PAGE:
A few weeks ago, I was at Motron Automotive Electronics in London, Ontario, to return some vintage remote car starters I’d borrowed for an article. I was talking with Lee Campbell about the work the shop does. Aside from remote car starter installations and audio system upgrades, Motron specializes in finding solutions for vehicles where the factory-installed infotainment systems and radios have failed. It’s one of the few shops I know of with a full-time service technician who can perform component-level repairs on these units.
Help! My Radio Stopped Working
If the radio in your car or truck isn’t working, the first thing you should do is check the fuse in the fuse box. Your owner’s manual will tell where to look for the fuse panel. For example, the radio fuse might be labeled multimedia, audio or stereo. You should also check for a secondary or tertiary fuse box that might contain a separate fuse for an amplifier. Always replace a blown fuse with an identical unit with the same current rating value. If the fuse blows again, something has been damaged and will need repair or replacement.
If replacing a fuse doesn’t bring your sound system back to life, you have three options: go to the dealer, to a local mechanic or a reputable car stereo shop. In terms of timely and cost-efficient diagnosis, it’s been our experience that a competent mobile electronics technician with excellent troubleshooting skills can usually get to the root of the problem faster than the other two options.
Broken Factory-Installed Radios and Amplifiers
It should be no surprise that some of the infotainment systems in modern vehicles are notoriously complicated. With integration that extends into the data network in many cars and trucks, even the slightest glitch can render these systems non-functional. Where this becomes a significant problem is that the cost of replacing a failed factory-installed source unit or amplifier can be extraordinarily expensive. Let’s look at an example.
If you happen to have a 2013 Mercedes E-Series sedan and the radio dies, a refurbished unit goes for $3,000-3,500, plus a core charge. That’s a serious chunk of change for a source unit that isn’t overly impressive.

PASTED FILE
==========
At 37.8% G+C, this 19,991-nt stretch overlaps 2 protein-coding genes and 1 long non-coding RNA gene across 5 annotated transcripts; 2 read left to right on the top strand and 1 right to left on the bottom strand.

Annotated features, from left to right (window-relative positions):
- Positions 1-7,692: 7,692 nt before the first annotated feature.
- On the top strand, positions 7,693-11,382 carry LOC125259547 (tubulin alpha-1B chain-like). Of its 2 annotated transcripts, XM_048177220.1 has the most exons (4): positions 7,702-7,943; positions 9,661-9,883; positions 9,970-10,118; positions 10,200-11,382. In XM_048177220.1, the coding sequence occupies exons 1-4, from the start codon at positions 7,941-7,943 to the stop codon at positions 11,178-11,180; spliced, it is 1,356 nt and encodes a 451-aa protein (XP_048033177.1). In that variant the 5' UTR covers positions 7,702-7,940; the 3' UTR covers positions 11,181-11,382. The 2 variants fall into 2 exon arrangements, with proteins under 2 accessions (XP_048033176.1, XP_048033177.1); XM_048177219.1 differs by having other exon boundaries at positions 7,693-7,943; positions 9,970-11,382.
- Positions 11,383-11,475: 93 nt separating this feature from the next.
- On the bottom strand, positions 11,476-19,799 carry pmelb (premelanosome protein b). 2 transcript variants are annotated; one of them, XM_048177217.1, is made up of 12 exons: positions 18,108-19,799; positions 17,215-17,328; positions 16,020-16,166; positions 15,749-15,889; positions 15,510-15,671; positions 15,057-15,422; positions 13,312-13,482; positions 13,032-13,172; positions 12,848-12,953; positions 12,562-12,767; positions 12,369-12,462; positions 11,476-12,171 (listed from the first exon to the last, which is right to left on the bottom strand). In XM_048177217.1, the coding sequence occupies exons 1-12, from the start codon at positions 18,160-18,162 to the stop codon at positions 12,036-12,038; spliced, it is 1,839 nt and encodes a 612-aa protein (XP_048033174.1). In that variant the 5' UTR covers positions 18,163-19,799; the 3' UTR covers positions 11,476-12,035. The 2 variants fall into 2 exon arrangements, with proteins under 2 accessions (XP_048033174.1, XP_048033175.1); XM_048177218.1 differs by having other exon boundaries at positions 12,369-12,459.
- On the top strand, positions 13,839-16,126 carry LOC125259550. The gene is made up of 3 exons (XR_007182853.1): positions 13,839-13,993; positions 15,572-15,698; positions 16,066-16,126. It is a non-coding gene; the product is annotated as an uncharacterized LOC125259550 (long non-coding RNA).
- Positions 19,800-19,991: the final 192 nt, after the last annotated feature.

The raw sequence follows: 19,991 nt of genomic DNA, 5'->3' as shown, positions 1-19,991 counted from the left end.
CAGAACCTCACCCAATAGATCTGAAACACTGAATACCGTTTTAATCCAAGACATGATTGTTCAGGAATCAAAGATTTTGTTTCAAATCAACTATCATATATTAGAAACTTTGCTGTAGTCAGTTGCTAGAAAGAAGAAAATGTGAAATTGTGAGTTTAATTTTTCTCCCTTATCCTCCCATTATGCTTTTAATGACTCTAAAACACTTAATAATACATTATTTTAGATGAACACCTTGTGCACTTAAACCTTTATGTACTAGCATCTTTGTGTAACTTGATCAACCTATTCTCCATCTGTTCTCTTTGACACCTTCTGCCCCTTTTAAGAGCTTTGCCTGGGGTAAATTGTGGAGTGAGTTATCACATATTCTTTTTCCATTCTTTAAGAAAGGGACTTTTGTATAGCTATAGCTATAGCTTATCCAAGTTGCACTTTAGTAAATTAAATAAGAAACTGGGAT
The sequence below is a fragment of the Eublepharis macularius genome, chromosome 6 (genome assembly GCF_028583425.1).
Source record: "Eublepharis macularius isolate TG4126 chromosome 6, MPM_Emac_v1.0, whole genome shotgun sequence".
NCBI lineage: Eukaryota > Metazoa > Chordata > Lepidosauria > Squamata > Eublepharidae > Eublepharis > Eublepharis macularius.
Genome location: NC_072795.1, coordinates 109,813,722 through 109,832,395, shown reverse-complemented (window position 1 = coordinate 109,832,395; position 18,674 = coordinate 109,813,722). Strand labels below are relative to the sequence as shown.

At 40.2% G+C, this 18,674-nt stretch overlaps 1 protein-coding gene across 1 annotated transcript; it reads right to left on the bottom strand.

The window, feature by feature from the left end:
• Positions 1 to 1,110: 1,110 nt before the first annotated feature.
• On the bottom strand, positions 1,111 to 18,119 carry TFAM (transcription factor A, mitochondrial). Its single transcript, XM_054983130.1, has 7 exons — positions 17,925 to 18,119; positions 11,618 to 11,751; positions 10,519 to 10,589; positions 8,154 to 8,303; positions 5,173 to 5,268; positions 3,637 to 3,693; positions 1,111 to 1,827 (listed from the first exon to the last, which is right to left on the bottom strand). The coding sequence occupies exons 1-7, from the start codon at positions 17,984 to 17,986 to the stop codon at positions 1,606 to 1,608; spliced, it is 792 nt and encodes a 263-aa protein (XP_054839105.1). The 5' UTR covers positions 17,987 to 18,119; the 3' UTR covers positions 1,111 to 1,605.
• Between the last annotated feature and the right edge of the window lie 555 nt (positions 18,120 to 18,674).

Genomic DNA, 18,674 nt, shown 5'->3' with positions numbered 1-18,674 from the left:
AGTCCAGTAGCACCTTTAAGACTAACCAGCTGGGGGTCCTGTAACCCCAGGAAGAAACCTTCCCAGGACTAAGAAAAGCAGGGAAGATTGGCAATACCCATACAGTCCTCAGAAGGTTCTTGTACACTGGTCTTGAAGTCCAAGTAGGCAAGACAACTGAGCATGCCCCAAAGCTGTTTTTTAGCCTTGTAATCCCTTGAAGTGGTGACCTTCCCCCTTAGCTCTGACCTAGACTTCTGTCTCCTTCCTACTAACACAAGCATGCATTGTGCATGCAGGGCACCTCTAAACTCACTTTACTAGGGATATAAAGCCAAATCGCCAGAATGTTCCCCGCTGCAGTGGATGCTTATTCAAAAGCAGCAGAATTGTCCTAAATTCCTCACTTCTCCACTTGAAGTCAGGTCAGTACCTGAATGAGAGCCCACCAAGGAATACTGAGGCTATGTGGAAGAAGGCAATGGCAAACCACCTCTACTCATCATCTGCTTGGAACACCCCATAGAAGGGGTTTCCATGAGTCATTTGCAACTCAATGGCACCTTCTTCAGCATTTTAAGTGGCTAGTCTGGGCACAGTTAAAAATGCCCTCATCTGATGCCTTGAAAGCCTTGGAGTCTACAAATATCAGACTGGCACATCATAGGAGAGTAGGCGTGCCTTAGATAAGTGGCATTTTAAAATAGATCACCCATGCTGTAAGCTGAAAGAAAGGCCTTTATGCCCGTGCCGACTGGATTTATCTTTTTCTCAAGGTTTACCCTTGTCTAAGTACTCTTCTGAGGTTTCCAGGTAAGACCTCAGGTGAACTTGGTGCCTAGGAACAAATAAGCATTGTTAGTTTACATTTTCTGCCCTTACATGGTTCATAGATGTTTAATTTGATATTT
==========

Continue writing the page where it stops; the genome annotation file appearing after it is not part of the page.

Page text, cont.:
Two more affordable solutions can get the audio system back and running. First, you can choose an aftermarket double-DIN or floating-face multimedia receiver, along with a MOST25 interface that will send audio to the factory amp. Aside from letting you hear music again, the new source unit will likely include Apple CarPlay and Android Auto smartphone integration technologies. Almost all new multimedia receivers will play popular multimedia file formats from a USB memory stick. You can also have the shop add a backup camera to make parking and maneuvering safer. You are likely in the $1,200-2,000 range for something like this, depending on the features of the radio you choose.
Alternatively, you can forego the expensive interface and add a multichannel amplifier to improve the audio system’s sound. Many amplifiers provide more power to the speakers in the vehicle and even allow you to add a subwoofer. Choose an amplifier with an integrated digital signal processor. A properly trained technician can improve the sound produced by the existing speakers and tailor it to your listening preferences.
Chrysler, Dodge and Jeep Radio Failures
Other notorious platforms for radio failures are Chrysler, Dodge, Jeep vehicles and RAM trucks that have the RHR My Gig and RES receivers. It’s easy to spend $300-500 to repair a touchscreen, display or CD mechanism, plus the cost of removal and re-installation. You’re still stuck with a receiver without CarPlay and Android Auto – leaving it well behind the times.
You can have a new Sony, Kenwood, JVC or Alpine radio installed for about the same money – with many more features and a brand-new warranty.
Some Factory Radios Just Break
Lee mentioned that Motron stocks parts for many recent radios, including a wide selection of touchscreens and CD mechanisms. In addition, their tech can often repair or refurbish a radio by combining parts from several units. This process can save clients thousands of dollars.